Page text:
For a Safer Earth, Healthier Climate

COP28 Galvanizes Finance, Global Unity for Forests And The Ocean

By Ruth Tene Natsa, Abuja

The COP28 Presidency and its partners during the World Climate Action Summit, presented a series of new and ambitious initiatives with an initial USD 1.7 billion of committed finance to simultaneously meet climate and biodiversity goals.

President Lula da Silva and the COP28 Presidency also announced a two-year partnership to mobilize new resources and political support for nature on the road to COP30 in Belém.

H.E Razan Khalifa Al Mubarak, the UN Climate Change High-Level Champion for COP28 said

“Ensuring that nature in its total and most holistic form is recognized, supported, and funded as a prerequisite to climate action has been a priority for the COP28 Presidency. This remarkable political leadership coupled with support and finance from non-state actors is a testament to the fundamental role of nature not just for this cop but for all future cops to come, he added

In the session, heads of state and government unveiled national and regional investment plans and partnerships focused on nature-climate action to deliver on the Paris Agreement and the recently adopted Kunming-Montreal Global Biodiversity Framework:

H.E Razan Al Mubarak, UN Climate Change High-Level Champion for COP28 announced that the United Arab Emirates (UAE) would contribute $100 million of new finance for nature-climate projects, with an initial $30 million investment in Ghanaian government’s ‘Resilient Ghana’ plan.

‘Resilient Ghana’ was launched by Ghanaian President Nana Akufo-Addo with an additional USD 80 million of support from Canada, Singapore, the United States of America and other private sector-aligned initiatives such as the LEAF Coalition, supplementing the UAE’s $30 million.

Siaosi ‘Ofakivahafolau Sovaleni, the Prime Minister of Tonga, announced USD 100million of finance for Pacific Small Island Developing States (P-SIDS) from the Bezos Earth Fund for the ‘Unlocking Blue Pacific Prosperity Plan’ to protect 30 percent  of the countries’ waters and exclusive economic zones by 2030 – representing an area larger than the surface of the moon.

A group of philanthropies, including Bloomberg Philanthropies, Builders Vision and Oceankind, announced USD $250 million of new finance under the Ocean Resilience Climate Alliance (ORCA), targeting protection for vulnerable marine areas, ocean-based mitigation efforts, and research on climate impacts.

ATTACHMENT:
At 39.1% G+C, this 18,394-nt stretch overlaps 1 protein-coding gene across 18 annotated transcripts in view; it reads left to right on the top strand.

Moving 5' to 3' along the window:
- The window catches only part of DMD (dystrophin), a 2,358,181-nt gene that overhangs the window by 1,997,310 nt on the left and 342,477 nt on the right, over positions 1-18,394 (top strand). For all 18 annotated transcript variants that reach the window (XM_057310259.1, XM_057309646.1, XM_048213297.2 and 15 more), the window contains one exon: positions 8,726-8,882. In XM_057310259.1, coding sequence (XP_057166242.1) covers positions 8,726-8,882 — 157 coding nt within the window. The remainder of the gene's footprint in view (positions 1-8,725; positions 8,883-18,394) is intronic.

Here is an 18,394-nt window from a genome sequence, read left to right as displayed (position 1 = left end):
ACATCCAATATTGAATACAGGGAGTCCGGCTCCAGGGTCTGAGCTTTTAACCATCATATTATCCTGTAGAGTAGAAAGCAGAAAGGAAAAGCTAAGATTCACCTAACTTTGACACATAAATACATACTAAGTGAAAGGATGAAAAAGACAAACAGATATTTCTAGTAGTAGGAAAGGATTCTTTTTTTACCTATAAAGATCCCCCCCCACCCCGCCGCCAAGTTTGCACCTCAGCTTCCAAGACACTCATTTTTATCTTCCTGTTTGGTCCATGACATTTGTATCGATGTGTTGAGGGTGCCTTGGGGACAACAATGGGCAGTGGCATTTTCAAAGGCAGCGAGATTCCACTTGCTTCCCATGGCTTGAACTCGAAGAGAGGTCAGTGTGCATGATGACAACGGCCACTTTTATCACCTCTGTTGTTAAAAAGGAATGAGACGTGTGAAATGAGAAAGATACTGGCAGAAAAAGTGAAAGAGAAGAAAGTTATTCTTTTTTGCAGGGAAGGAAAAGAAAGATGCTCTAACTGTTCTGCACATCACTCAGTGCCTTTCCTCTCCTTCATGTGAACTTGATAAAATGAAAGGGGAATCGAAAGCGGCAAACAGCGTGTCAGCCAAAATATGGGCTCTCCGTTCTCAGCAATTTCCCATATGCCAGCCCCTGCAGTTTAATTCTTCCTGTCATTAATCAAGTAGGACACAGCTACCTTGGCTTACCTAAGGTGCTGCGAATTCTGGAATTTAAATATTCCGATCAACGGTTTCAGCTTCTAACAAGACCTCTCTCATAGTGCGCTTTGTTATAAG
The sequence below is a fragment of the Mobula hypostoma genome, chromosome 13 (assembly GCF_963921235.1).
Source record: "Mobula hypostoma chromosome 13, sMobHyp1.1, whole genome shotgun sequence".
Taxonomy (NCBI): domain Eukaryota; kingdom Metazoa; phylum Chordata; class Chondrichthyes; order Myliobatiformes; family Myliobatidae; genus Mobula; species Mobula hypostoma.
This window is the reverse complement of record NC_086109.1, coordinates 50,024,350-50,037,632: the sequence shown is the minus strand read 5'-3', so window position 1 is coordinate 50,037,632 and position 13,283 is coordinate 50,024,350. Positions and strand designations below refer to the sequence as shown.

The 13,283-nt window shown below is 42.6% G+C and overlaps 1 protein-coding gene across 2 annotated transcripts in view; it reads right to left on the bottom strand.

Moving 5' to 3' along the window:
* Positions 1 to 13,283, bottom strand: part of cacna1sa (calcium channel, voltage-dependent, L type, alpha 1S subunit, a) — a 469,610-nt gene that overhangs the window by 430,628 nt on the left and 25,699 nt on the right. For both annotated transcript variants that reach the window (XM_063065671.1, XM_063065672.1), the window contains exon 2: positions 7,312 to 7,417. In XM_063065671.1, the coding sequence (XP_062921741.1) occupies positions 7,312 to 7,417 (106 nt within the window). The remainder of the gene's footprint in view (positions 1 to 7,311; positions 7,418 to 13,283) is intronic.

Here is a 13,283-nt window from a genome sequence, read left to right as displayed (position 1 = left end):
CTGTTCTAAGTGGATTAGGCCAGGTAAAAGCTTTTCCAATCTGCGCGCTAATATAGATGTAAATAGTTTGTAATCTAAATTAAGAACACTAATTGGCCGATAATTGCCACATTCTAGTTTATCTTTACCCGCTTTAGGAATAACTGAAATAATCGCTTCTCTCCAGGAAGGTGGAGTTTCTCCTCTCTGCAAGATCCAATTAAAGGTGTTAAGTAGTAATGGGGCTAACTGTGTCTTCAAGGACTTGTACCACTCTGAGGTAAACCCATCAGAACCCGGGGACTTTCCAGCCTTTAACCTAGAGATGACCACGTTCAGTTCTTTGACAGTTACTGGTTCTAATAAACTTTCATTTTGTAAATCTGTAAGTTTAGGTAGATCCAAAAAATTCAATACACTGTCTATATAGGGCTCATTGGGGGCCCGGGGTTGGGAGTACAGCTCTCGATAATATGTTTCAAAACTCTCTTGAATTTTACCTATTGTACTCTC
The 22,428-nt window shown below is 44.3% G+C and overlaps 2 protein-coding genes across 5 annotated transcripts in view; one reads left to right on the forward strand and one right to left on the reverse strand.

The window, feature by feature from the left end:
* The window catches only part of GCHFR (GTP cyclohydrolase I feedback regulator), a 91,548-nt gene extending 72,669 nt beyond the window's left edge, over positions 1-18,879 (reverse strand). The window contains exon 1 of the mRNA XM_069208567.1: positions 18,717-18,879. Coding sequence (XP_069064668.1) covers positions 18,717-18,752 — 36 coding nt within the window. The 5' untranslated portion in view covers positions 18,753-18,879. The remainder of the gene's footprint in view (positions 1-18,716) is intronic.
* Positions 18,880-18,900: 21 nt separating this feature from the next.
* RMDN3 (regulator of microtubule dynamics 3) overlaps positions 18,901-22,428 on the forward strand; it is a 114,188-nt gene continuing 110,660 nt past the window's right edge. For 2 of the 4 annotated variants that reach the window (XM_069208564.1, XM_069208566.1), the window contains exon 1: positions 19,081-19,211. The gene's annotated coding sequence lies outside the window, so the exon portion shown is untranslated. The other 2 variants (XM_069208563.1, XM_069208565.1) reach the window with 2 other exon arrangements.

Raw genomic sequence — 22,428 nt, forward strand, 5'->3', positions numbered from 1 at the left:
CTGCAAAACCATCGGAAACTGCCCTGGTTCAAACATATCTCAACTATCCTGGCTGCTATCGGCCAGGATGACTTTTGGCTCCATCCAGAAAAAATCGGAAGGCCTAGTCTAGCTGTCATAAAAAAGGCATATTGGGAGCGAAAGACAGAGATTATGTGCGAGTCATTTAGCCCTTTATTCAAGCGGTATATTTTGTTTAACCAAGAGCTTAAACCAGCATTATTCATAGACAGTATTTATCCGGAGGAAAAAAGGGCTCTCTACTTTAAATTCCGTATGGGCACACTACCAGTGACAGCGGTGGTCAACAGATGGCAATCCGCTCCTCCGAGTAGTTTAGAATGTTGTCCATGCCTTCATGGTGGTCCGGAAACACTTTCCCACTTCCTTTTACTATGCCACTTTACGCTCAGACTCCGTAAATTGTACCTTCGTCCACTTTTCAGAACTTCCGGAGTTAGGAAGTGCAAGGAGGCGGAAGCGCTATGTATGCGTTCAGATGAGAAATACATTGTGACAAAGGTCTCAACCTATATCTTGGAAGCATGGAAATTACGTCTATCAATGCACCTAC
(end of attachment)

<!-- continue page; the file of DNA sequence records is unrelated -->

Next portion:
President Emmanuel Macron of France confirmed funding for three forest finance packages including USD $100 million for Papua New Guinea, USD $60 million Democratic Republic of Congo and USD $50 million for the Republic of Congo to drive private finance of conservation and local development through verifiable carbon credit transactions.

Indonesian President Joko Widodo and Norwegian Prime Minister Jonas Gahr Støre highlighted a $100 million partnership in support of Indonesia’s pioneering FOLU Net Sink 2030 plan.

The Asian Development Bank, along with the OPEC Fund, Saudi Arabia, AFD, France, and the ASEAN Catalytic Green Finance Facility at the Green Climate Fund, announced the Nature Finance Hub, a new initiative committing to mobilize USD $1 billion from development partners, with the intention of mobilizing a further USD $2 billion in additional private finance capital by 2030 into nature-focused climate projects.

These nature-climate plans also drive progress on previous commitments, including COP26’s Glasgow Leaders’ Declaration, which saw 145 countries agree to halt and reverse forest loss and land degradation by 2030, as well as the landmark Kunming-Montreal Global Biodiversity Framework agreed last December, which saw 196 countries agree on a common framework to halt total nature loss by 2030.

Addressing nature-loss can save USD $104 billion in adaptation costs and has the potential to provide upwards of 30percent of the CO2 mitigation action needed by 2030. Additionally, as around 50 percent of global GDP is directly or indirectly dependent on nature and other ecosystem services, the conservation and restoration of natural ecosystems support economic prosperity, with the potential to create nearly 395 billion more jobs and to protect 1 billion people whose livelihoods are directly dependent on nature.  

The leaders, including María José Andrade Cerda from the Kichwa de Serena Indigenous Peoples of Ecuador, also acknowledged the pivotal role Indigenous communities play in the conservation of ecosystems. Indigenous Peoples represent just 5% of the global population but protect 80 percent of the world’s remaining biodiversity. These communities’ knowledge and development will be a key focus of the UAE-Brazil COP28-to-COP30 partnership. Elders from the seven socio-cultural regions opened the event alongside scientist Johan Rockström to frame the urgency behind the announcements.

The session took place on UAE National Day and precedes the COP28 Nature, Land Use, and Ocean Day, which is set to spotlight the role of nature as an essential and effective tool for climate action on December 9th.

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